Cadillac Shows Off Super Cruise Self-Driving Car Technology
April 23, 2012 10:04 AM
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Super cruise takes the driving away from the driver
Several major automotive manufacturers in the United States think
automated and semi automatic driving
will be here in the relatively near future. Google has been working on completely automated vehicles that can drive with no interaction from a human. BMW, Ford, and now GM have all started talking about semi-autonomous driving capability.
The semi-autonomous driving capability is ideal for driving in traffic since it takes over primary driving controls. That means fewer accidents and rear-endings in traffic and the driver can take hands off the wheel and relax when cruising on the highway in most conditions.
Cadillac says that most of the technology needed for super cruise is already available on some of its vehicles in a special driver assistance packages.
Super cruise will use input from a variety of sensors, cameras, and GPS data along with radar to see the lines of the road and keep the vehicle in the lane without driver input. The technology will be able to completely stop the car in traffic and take off while steering all on its own.
“Super Cruise has the potential to improve driver performance and enjoyment,” said Don Butler, vice president of Cadillac marketing. “Our goal with advanced technologies, like this and our CUE system, is to lead in delivering an intuitive user experience.”
Cadillac says that the key technology is the automatic lane-centering tech. This technology is able to see the lanes and keep the vehicle between the lines. The super cruise technology would only work when visibility was good enough that the cameras sense the lane markings on both sides of the car. The usage of super cruise will be limited during adverse weather conditions.
“The primary goal of GM’s autonomous and semi-autonomous vehicle development is safety,” Capp said. “In the coming years, autonomous driving systems paired with advanced safety systems could help eliminate the crash altogether by interceding on behalf of drivers before they’re even aware of a hazardous situation. More than ever, consumers will be able to trust their car to do the right thing.”
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Bye Bye CB radio.
4/23/2012 11:39:06 AM
I see the technology being used in things like big rigs that need to travel long distances and limousines. The cost of this technology wouldn't add a significant amount to the purchase price of one of these vehicles, so it could easily become economically attractive for fleet owners to want semi-autonomous vehicles. For example, a rig could be driven by the driver until it is clear of the city, then the computer takes over and drives the vehicle to the next city, and then the driver completes the trip; or the computer drives in the day time and in good light conditions, while the driver drives at night or in marginal light conditions.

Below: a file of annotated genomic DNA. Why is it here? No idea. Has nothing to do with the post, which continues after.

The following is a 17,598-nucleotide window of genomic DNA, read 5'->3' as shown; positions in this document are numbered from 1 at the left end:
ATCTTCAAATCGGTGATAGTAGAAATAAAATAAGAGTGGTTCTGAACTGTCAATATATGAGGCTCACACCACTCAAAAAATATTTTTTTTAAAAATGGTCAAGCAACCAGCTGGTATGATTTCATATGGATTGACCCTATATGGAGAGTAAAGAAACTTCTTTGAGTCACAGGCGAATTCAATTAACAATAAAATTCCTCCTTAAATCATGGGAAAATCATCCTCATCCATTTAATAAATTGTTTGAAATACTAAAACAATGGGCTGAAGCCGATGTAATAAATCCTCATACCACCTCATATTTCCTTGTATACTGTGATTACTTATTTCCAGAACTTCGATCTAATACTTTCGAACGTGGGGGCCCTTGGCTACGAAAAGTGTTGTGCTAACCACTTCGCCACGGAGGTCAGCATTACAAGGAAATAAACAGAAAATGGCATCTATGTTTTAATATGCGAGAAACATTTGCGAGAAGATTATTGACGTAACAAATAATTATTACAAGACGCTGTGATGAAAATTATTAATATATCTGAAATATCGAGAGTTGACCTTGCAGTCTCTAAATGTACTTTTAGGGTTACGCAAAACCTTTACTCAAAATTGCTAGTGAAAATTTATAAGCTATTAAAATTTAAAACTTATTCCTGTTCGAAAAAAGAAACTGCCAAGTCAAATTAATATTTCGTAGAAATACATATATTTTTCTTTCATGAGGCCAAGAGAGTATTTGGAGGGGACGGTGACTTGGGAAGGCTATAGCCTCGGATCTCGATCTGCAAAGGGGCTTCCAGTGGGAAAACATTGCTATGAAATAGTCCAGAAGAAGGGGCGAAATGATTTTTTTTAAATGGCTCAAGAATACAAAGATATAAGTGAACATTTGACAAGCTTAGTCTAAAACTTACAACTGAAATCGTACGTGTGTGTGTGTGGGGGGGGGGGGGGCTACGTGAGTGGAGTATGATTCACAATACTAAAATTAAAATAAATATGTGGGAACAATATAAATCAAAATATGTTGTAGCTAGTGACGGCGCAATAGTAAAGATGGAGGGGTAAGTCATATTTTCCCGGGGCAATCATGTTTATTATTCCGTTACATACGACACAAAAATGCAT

The day will come when we will feel completely comfortable with a computer driving a large rig across America (or wherever), with some control from a central office, but that is still a long way off ... maybe 20 years from now.
RE: Bye Bye CB radio.
4/23/2012 12:41:57 PM
If we let the Caddy shopper pay the R&D costs, it won't add too much to the cost of the average car. There are plenty of companies working on this kind of technology. BMW has a auto-cruise light that attempts to stop the car before a collision or if you are about to run a stop sign. Last time I saw a demo, it didn't stop in time, but it would have reduced damage and injuries. Google is working on a fully-autonomous car. So we have 3 levels of development. Competition drives down prices. Probably won't be so bad.
And in 10 years when this stuff becomes available to the public, PC tech will have doubled 6x already (Moore's Law) and we're going to see computers that can easily outperform drivers. Drivers who pilot their own vehicles will be seen as irresponsible. Traffic deaths will drop. Fuel efficiency will increase (aggressive driving is bad for your MPG). Gas prices will drop. People will be able to get stuff done on their commute.
Add car-to-car cloud networks and cars can follow closely behind each other, taking advantage of lower drag. I'm thinking the fuel/brake/tire/insurance savings will pay for any additional costs. Take time into consideration, and you've got a savings. Bring it on.
"Nowadays you can buy a CPU cheaper than the CPU fan." -- Unnamed AMD executive
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